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Malpractice suit seeks $15M-$20M from doctor



Published: Tue, October 5, 2010 @ 12:04 a.m.

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Haley Cobb, 10, of Leavittsburg, takes a break outside of the courtroom of Judge W. Wyatt McKay in Trumbull County Common Pleas Court. Her parents sued the doctor who delivered her in January 2000 for medical malpractice, saying the doctor’s failure to suggest Haley be delivered by Caesarean section caused the child’s cerebral palsy.

By ED RUNYAN

runyan@vindy.com

WARREN

The attorney for the family of Haley Cobb, 10, of Leavittsburg said the failure of a Cortland doctor to advise Haley’s parents that the girl needed to be born by cesarean section was one of the reasons Haley was born with cerebral palsy.

Atty. Michael Djordjevic of Akron asked the jury during his opening statement in Trumbull County Common Pleas Court to award Haley’s family $15 million to $20 million to pay the cost to care for the girl throughout her life.

Djordjevic spoke at the start of a medical- malpractice trial Monday before Judge W. Wyatt McKay.

An attorney for defendant Dr. Tara A. Shipman, who delivered the baby, said experts will testify, conversely, that Haley was “living with too little oxygen” for “weeks if not months” before her mother arrived at Forum Health Trumbull Memorial Hospital to deliver the baby.

Defense counsel, Atty. Joseph A. Farchione of Cleveland, said the brain damage occurred before Haley’s mother, Debra Cobb, went to the hospital Jan. 3, 2000. He said lesions in the placenta — which provides a baby’s oxygen — are responsible for Haley’s permanent handicaps.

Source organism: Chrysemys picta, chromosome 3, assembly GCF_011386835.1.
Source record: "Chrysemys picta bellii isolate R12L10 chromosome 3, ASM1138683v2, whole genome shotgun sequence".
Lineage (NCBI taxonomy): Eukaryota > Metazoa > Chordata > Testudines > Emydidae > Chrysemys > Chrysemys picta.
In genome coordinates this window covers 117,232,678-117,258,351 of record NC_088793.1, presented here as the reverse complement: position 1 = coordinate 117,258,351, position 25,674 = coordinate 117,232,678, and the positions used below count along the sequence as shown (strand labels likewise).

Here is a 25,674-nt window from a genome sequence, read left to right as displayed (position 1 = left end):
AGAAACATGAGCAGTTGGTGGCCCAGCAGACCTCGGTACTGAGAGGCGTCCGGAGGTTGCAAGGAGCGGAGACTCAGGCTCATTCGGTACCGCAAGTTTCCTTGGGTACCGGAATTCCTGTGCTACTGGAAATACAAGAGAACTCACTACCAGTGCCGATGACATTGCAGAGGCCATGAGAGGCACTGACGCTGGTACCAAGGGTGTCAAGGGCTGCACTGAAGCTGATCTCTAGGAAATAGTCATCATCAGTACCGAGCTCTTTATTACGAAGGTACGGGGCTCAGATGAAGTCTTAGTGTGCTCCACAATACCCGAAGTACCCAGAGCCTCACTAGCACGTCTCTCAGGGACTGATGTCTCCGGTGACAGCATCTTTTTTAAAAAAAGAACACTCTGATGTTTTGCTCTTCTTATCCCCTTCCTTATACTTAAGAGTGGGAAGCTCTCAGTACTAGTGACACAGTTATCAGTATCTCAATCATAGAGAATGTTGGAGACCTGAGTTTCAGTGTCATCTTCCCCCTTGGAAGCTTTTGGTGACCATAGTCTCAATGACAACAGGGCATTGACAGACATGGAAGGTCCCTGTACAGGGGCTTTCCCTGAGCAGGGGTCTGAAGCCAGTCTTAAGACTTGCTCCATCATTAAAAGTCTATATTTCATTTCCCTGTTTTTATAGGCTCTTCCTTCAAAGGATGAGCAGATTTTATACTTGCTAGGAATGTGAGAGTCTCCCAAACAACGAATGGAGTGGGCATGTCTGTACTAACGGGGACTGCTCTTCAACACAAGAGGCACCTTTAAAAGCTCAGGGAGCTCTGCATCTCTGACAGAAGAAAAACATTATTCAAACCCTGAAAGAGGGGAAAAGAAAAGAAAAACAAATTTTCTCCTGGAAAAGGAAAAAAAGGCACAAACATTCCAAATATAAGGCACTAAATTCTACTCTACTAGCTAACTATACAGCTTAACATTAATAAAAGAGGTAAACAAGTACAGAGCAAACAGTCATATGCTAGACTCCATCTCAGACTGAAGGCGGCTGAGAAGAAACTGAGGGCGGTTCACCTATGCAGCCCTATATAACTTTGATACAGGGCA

Djordjevic said the Cobb family has already settled with the estate of Dr. Edmundo B. Salero of Warren, now deceased, the anesthesiologist who Djordjevic said “botched” the resuscitation effort undertaken just after Haley was born.

The family also settled with the hospital’s nurses for their role in the failed resuscitation, Djordjevic said. The terms of those settlements were not disclosed.

Haley can’t roll over, talk, grab things or eat normal food, Djordjevic said. Her mental abilities are impaired, but she does know the alphabet and can count to 50, he said.

“She’s a prisoner in a body that doesn’t work,” Djordjevic said of the girl, who sat in a motorized wheelchair near her parents in the back of the courtroom during Djordjevic’s remarks.

Djordjevic noted that Debbie Cobb was one of Dr. Shipman’s first patients after Dr. Shipman completed her medical training and residency and that Dr. Shipman did not yet have enough experience to be board-certified.

Experts will testify, Djordjevic said, that Dr. Shipman deviated from the medical “standard of care” in a couple of ways the night and morning Haley was born, especially in not suggesting a C-section birth instead of a vaginal one.

Farchione said Haley’s birth is an example of the “reality” that even when the mother “does everything she is supposed to” and the doctor does “everything she can do within her power and within her knowledge, you can still have an unexpected, bad outcome, and that’s what happened.”


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